The Blue Sash Worn by Members of the Royal Family at the U.S. State Dinner Has a Special Significance
The banquet in honor of President Trump's state visit to the U.K. marks a first for the Duchess of Cambridge. Kate debuted a new piece of regalia at the dinner at Buckingham Palace—she wore a blue sash, which symbolizes her role as a member of the Royal Victorian Order.
Since she only received the honor earlier this spring, the event makes the first time she's been able to wear the sash publicly, and its vibrant color corresponds perfectly with her white dress and her soft yellow Royal Family Order, a separate honor, which made its debut in October of 2018. Given the dinner's formal dress code, she paired the entire look with her favorite lover's knot tiara. See her walk in to the dinner here:
In April, on William and Kate's eighth wedding anniversary, the British monarch made her granddaughter-in-law a Dame Grand Cross of the Royal Victorian Order. A Dame Grand Cross is the highest rank in the Order and the equivalent of a Knight.
At the time, a statement was released from Royal communications announcing the news. It reads:
"The Queen has been pleased to make the following appointment to the Royal Victorian Order: To be a Dame Grand Cross of the Royal Victorian Order (GCVO). HRH The Duchess of Cambridge."
According to the royal family's website, an appointment to the Royal Victorian Order is "the personal gift of the Sovereign, this honour is awarded to those who have served The Queen or the monarchy in a particular way." As the name might imply, the award was established by Queen Victoria in 1896.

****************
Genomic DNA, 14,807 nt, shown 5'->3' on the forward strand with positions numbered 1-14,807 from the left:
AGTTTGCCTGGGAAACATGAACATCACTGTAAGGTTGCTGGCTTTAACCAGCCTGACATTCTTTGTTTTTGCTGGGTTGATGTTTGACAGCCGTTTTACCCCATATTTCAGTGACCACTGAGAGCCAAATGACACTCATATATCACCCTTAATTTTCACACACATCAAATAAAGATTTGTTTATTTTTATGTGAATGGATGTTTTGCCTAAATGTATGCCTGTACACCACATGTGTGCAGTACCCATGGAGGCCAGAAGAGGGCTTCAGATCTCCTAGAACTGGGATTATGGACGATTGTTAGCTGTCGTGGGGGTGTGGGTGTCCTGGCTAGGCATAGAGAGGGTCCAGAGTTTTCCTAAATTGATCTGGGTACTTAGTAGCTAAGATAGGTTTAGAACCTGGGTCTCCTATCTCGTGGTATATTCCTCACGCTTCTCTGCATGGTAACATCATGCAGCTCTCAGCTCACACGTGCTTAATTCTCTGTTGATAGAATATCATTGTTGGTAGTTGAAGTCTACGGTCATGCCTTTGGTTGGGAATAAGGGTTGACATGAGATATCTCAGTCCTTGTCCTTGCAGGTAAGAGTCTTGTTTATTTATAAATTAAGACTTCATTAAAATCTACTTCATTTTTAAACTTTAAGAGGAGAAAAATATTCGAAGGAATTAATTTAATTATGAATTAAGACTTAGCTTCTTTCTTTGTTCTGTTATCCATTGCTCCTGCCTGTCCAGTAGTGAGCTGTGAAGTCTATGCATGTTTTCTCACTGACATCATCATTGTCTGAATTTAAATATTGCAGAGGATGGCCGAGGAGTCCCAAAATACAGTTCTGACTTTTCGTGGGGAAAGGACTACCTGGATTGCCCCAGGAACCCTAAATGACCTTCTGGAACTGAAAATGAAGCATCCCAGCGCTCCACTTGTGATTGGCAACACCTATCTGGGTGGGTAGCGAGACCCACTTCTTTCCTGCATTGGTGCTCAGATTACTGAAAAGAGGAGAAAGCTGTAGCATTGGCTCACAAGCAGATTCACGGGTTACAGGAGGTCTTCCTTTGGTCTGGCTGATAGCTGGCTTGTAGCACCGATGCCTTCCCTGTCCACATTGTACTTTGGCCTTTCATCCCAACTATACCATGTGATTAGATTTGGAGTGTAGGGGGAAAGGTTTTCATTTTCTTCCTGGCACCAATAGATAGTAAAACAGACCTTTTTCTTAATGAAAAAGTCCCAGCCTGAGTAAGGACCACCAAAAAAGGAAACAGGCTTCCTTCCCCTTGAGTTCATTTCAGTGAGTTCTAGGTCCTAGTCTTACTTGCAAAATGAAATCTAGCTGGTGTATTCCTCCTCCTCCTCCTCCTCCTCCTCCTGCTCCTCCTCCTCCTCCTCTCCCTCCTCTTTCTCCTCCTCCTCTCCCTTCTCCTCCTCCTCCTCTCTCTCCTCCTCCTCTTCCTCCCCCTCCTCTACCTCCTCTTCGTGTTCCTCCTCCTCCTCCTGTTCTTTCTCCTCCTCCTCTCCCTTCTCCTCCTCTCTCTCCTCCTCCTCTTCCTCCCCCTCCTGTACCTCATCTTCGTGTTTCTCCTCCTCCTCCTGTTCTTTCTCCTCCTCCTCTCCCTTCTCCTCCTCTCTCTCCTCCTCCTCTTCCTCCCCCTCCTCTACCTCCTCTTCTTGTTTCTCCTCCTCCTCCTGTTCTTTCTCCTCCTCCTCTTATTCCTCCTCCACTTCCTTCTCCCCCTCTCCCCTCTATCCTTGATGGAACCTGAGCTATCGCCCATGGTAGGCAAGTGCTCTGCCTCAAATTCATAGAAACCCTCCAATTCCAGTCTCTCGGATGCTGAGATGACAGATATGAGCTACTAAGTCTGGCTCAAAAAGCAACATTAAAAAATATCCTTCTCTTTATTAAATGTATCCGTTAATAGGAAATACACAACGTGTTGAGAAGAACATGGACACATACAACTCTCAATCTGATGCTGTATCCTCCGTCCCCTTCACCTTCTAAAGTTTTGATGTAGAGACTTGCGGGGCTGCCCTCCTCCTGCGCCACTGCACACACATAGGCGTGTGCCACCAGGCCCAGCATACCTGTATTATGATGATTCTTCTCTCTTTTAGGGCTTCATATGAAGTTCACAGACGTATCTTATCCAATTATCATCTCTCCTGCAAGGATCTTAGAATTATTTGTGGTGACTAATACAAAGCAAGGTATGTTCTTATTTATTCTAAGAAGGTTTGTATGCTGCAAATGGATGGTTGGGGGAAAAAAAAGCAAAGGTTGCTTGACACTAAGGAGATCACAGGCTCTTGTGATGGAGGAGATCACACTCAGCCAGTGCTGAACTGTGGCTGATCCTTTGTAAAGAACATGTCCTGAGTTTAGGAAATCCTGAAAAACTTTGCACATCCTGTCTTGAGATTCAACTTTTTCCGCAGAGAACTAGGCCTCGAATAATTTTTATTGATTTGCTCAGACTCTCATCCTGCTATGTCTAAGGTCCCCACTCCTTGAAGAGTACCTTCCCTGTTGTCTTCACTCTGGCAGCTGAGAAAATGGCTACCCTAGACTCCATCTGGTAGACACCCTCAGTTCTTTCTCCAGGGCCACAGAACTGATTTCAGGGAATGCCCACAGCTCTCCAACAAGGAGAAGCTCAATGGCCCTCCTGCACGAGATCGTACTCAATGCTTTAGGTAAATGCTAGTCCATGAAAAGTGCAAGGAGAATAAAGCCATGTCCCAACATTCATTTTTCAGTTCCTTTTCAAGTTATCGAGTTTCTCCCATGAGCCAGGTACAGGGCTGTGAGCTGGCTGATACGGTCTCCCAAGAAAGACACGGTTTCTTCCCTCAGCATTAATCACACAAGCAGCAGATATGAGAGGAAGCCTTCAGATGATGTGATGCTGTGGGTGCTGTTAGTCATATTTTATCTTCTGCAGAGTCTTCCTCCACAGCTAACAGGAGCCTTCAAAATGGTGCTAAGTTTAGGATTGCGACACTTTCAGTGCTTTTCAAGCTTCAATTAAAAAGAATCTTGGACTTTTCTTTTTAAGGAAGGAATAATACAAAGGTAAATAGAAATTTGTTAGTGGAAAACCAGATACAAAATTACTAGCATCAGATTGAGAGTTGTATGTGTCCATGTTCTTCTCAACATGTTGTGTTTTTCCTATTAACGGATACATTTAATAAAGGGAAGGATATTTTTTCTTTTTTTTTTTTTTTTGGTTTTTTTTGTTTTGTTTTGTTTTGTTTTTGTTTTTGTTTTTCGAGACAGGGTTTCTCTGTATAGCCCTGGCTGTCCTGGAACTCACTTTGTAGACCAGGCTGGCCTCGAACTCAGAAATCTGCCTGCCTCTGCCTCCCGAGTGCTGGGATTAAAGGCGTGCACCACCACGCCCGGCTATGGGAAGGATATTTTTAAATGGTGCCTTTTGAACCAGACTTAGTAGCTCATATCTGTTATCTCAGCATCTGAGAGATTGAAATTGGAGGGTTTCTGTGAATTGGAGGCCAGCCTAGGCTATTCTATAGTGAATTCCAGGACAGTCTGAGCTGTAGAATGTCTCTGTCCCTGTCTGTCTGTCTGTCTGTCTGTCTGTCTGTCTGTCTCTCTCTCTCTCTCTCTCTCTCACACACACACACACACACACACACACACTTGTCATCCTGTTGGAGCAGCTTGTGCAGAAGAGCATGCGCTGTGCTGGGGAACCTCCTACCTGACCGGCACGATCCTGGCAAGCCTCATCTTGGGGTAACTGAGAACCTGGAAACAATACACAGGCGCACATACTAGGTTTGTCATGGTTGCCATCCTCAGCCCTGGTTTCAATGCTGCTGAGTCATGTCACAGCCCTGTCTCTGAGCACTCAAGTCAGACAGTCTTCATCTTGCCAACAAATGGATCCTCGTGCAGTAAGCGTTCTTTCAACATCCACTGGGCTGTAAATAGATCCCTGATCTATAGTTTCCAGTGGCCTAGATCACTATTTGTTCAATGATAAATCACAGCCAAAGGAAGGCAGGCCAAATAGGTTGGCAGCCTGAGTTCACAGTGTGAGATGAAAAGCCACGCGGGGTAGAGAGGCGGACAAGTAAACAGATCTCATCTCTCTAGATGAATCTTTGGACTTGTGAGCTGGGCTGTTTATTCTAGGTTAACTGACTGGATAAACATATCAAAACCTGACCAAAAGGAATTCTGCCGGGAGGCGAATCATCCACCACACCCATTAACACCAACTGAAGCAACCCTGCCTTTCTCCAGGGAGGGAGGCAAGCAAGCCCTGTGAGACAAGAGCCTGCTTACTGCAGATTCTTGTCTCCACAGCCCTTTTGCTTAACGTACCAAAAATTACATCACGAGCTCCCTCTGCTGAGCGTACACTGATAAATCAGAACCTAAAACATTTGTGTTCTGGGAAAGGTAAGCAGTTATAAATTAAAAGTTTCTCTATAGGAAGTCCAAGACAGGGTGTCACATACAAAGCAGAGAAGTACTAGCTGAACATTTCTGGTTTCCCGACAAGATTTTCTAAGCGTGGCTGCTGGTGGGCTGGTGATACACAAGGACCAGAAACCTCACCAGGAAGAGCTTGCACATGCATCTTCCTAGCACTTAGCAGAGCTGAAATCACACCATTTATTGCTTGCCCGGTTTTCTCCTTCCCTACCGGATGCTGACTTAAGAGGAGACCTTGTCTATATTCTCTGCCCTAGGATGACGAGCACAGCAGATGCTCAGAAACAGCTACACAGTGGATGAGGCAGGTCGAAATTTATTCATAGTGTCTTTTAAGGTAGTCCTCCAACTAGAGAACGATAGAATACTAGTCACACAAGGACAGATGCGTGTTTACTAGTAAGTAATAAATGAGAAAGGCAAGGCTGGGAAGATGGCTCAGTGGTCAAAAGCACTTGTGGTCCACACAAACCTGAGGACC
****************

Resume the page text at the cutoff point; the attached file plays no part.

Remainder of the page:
In addition to Kate, members of the royal family who have been appointed to the Royal Victorian Order include Prince Harry, the Duke of Edinburgh, the Earl and Countess of Wessex, the Duke of York, Princess Alexandra, the Duke and Duchess of Gloucester, the Duke and Duchess of Kent, and Prince Michael of Kent.
But being a member of the British royal family isn't a requirement. The list also includes British diplomats and others who have served the monarchy in some way, and there are even some honorary members, such as Emperor Akihito of Japan and King Harald V of Norway.
*This story originally appeared on Townandcountrymag.com
*Minor edits have been made by the Townandcountry.ph editors